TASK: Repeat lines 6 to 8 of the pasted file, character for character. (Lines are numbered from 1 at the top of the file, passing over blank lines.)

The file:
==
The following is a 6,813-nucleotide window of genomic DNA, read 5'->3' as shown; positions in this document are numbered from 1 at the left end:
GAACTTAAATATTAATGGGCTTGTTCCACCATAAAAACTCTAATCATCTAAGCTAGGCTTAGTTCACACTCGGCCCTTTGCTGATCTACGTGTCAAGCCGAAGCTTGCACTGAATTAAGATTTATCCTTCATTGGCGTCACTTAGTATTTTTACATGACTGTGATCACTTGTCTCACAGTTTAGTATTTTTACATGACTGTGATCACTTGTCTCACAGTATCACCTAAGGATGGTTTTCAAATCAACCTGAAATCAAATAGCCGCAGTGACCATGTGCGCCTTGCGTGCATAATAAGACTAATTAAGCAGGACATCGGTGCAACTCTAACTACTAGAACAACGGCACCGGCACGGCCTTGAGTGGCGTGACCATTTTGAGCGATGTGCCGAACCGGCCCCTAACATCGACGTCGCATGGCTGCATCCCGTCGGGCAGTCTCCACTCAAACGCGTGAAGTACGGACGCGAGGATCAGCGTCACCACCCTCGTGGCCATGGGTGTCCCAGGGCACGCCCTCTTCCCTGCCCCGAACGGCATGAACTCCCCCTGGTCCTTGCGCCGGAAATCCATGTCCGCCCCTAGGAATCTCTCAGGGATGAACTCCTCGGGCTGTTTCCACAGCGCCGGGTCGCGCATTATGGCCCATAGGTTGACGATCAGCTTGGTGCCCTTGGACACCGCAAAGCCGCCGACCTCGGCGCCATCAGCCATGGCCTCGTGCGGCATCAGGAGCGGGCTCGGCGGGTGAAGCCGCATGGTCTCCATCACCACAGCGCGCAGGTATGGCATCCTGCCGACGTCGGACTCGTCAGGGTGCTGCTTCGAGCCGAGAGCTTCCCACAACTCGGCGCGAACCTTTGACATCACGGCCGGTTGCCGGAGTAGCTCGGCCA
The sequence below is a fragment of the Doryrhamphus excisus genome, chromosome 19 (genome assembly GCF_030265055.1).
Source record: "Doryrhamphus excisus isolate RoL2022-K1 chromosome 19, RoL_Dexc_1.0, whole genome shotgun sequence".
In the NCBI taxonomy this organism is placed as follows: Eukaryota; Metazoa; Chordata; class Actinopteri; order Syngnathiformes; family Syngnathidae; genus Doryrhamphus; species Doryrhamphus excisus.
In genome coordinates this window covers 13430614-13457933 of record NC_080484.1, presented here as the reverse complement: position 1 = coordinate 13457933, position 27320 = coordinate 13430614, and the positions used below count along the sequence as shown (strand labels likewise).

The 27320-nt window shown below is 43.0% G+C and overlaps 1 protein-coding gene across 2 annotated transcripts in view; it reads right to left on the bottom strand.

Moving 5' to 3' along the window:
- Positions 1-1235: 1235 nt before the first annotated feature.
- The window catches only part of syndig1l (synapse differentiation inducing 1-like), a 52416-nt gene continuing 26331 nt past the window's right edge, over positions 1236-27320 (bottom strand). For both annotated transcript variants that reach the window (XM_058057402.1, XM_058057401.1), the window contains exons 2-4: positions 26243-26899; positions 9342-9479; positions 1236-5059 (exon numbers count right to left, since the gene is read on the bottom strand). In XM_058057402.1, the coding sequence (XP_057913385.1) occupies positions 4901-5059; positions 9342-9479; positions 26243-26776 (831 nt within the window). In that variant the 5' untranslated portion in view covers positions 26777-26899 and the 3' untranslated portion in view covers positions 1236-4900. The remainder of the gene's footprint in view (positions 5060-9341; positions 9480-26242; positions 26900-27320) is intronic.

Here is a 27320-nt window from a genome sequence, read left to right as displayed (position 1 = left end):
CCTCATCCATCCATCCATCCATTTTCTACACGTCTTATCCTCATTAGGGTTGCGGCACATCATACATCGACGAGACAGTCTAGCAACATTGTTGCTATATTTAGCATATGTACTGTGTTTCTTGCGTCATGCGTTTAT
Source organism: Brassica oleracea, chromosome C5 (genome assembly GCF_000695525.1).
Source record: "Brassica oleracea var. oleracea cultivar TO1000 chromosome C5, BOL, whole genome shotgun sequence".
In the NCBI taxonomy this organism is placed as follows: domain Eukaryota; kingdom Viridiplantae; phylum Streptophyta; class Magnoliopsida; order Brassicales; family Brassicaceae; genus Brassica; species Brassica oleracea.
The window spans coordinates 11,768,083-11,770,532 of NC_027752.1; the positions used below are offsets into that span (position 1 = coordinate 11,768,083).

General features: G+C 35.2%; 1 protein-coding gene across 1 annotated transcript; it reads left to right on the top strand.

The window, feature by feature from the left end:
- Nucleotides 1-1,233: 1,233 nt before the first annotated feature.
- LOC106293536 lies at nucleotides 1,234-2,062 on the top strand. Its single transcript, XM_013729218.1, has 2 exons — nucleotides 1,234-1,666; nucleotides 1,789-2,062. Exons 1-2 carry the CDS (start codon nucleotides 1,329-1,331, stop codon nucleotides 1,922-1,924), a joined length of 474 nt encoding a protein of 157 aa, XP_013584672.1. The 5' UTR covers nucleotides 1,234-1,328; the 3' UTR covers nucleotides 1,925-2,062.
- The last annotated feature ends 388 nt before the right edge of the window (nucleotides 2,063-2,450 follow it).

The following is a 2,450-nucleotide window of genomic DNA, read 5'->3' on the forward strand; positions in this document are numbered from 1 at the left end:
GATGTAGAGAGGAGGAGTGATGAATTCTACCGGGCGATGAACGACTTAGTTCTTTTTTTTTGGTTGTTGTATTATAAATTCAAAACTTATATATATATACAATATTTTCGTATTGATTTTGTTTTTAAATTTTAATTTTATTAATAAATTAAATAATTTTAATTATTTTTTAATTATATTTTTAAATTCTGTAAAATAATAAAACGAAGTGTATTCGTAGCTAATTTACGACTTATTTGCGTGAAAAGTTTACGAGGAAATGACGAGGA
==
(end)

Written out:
In genome coordinates this window covers 13430614-13457933 of record NC_080484.1, presented here as the reverse complement: position 1 = coordinate 13457933, position 27320 = coordinate 13430614, and the positions used below count along the sequence as shown (strand labels likewise).

The 27320-nt window shown below is 43.0% G+C and overlaps 1 protein-coding gene across 2 annotated transcripts in view; it reads right to left on the bottom strand.

Moving 5' to 3' along the window: